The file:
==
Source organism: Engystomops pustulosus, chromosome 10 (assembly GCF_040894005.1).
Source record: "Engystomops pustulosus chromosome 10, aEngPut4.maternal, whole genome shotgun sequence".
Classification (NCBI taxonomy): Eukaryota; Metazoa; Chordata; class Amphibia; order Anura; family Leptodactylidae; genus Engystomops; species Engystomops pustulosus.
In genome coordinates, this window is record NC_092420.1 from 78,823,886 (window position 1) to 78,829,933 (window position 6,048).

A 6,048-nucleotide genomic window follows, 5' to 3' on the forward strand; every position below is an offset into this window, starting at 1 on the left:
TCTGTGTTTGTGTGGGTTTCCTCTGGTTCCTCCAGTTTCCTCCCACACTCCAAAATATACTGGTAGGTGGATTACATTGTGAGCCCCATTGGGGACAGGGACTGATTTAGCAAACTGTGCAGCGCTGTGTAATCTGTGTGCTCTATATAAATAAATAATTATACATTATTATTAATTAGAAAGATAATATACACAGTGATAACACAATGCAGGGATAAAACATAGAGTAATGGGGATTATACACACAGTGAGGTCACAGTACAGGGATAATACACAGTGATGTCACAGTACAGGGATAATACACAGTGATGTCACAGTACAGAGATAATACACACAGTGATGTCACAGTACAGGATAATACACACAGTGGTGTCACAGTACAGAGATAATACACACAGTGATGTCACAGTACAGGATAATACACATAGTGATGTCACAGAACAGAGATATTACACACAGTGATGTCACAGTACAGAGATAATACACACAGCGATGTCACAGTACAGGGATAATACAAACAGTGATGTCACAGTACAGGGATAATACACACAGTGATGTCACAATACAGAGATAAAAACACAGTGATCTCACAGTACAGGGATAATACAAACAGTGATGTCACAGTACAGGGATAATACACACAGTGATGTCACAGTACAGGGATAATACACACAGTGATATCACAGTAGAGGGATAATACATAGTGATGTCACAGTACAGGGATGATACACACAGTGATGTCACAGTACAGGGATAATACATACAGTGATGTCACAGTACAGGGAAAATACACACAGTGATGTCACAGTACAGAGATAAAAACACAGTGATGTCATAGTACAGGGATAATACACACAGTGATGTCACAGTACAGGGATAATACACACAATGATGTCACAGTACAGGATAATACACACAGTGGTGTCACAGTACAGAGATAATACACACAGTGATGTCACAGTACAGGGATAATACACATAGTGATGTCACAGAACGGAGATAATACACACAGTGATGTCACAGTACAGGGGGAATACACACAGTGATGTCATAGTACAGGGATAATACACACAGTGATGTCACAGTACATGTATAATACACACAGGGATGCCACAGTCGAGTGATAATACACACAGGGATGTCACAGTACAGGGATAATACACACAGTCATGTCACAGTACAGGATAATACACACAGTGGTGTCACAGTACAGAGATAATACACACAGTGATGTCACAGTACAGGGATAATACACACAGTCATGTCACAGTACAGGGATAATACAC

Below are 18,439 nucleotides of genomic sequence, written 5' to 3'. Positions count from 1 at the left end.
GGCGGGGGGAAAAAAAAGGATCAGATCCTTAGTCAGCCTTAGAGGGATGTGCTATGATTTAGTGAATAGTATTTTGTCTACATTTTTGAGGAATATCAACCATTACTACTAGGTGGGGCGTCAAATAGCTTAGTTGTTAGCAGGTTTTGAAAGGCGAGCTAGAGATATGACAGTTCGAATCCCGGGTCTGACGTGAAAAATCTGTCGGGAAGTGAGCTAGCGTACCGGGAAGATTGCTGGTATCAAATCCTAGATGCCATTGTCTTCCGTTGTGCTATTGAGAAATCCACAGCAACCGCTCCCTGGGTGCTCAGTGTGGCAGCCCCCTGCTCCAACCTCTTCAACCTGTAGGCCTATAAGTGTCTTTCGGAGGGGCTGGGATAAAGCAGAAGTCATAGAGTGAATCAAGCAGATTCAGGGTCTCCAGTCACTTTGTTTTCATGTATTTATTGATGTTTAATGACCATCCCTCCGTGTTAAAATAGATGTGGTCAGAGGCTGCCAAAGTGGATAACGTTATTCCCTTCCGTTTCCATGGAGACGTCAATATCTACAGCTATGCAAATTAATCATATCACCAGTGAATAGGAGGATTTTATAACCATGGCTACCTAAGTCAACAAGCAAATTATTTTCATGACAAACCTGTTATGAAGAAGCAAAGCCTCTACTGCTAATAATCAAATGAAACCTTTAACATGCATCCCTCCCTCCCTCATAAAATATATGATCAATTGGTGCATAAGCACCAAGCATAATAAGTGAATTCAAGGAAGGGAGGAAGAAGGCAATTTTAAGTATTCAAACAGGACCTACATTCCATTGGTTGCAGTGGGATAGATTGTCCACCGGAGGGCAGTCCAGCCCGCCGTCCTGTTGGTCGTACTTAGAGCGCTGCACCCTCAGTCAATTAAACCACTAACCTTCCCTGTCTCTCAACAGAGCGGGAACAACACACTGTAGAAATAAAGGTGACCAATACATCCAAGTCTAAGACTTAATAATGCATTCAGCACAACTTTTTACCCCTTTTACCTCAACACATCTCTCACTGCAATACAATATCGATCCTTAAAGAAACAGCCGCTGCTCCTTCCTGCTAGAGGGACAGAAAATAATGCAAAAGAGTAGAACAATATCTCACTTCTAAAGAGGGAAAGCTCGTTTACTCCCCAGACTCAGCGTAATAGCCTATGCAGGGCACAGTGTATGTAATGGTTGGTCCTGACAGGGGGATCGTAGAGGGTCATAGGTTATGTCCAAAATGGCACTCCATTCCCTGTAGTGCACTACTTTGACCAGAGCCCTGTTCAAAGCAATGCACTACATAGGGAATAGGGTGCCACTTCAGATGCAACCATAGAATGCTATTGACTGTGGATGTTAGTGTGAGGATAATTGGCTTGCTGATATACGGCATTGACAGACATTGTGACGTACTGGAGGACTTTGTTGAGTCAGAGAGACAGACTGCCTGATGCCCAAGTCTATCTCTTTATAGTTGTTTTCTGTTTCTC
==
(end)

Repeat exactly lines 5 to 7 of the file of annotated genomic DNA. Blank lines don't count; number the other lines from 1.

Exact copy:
A 6,048-nucleotide genomic window follows, 5' to 3' on the forward strand; every position below is an offset into this window, starting at 1 on the left:
TCTGTGTTTGTGTGGGTTTCCTCTGGTTCCTCCAGTTTCCTCCCACACTCCAAAATATACTGGTAGGTGGATTACATTGTGAGCCCCATTGGGGACAGGGACTGATTTAGCAAACTGTGCAGCGCTGTGTAATCTGTGTGCTCTATATAAATAAATAATTATACATTATTATTAATTAGAAAGATAATATACACAGTGATAACACAATGCAGGGATAAAACATAGAGTAATGGGGATTATACACACAGTGAGGTCACAGTACAGGGATAATACACAGTGATGTCACAGTACAGGGATAATACACAGTGATGTCACAGTACAGAGATAATACACACAGTGATGTCACAGTACAGGATAATACACACAGTGGTGTCACAGTACAGAGATAATACACACAGTGATGTCACAGTACAGGATAATACACATAGTGATGTCACAGAACAGAGATATTACACACAGTGATGTCACAGTACAGAGATAATACACACAGCGATGTCACAGTACAGGGATAATACAAACAGTGATGTCACAGTACAGGGATAATACACACAGTGATGTCACAATACAGAGATAAAAACACAGTGATCTCACAGTACAGGGATAATACAAACAGTGATGTCACAGTACAGGGATAATACACACAGTGATGTCACAGTACAGGGATAATACACACAGTGATATCACAGTAGAGGGATAATACATAGTGATGTCACAGTACAGGGATGATACACACAGTGATGTCACAGTACAGGGATAATACATACAGTGATGTCACAGTACAGGGAAAATACACACAGTGATGTCACAGTACAGAGATAAAAACACAGTGATGTCATAGTACAGGGATAATACACACAGTGATGTCACAGTACAGGGATAATACACACAATGATGTCACAGTACAGGATAATACACACAGTGGTGTCACAGTACAGAGATAATACACACAGTGATGTCACAGTACAGGGATAATACACATAGTGATGTCACAGAACGGAGATAATACACACAGTGATGTCACAGTACAGGGGGAATACACACAGTGATGTCATAGTACAGGGATAATACACACAGTGATGTCACAGTACATGTATAATACACACAGGGATGCCACAGTCGAGTGATAATACACACAGGGATGTCACAGTACAGGGATAATACACACAGTCATGTCACAGTACAGGATAATACACACAGTGGTGTCACAGTACAGAGATAATACACACAGTGATGTCACAGTACAGGGATAATACACACAGTCATGTCACAGTACAGGGATAATACAC

Below are 18,439 nucleotides of genomic sequence, written 5' to 3'. Positions count from 1 at the left end.